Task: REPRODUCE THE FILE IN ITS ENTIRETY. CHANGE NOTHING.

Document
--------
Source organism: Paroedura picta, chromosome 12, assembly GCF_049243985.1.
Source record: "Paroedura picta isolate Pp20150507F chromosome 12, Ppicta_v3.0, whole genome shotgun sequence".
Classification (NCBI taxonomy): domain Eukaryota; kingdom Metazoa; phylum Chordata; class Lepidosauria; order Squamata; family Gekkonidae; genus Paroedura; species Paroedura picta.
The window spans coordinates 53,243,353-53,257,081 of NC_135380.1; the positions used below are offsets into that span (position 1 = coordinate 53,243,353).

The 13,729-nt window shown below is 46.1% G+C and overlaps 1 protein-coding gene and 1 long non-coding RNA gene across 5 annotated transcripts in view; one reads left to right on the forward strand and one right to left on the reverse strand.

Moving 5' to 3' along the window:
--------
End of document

Source organism: Paroedura picta, chromosome 12, assembly GCF_049243985.1.
Source record: "Paroedura picta isolate Pp20150507F chromosome 12, Ppicta_v3.0, whole genome shotgun sequence".
Classification (NCBI taxonomy): domain Eukaryota; kingdom Metazoa; phylum Chordata; class Lepidosauria; order Squamata; family Gekkonidae; genus Paroedura; species Paroedura picta.
The window spans coordinates 53,243,353-53,257,081 of NC_135380.1; the positions used below are offsets into that span (position 1 = coordinate 53,243,353).

The 13,729-nt window shown below is 46.1% G+C and overlaps 1 protein-coding gene and 1 long non-coding RNA gene across 5 annotated transcripts in view; one reads left to right on the forward strand and one right to left on the reverse strand.

Moving 5' to 3' along the window: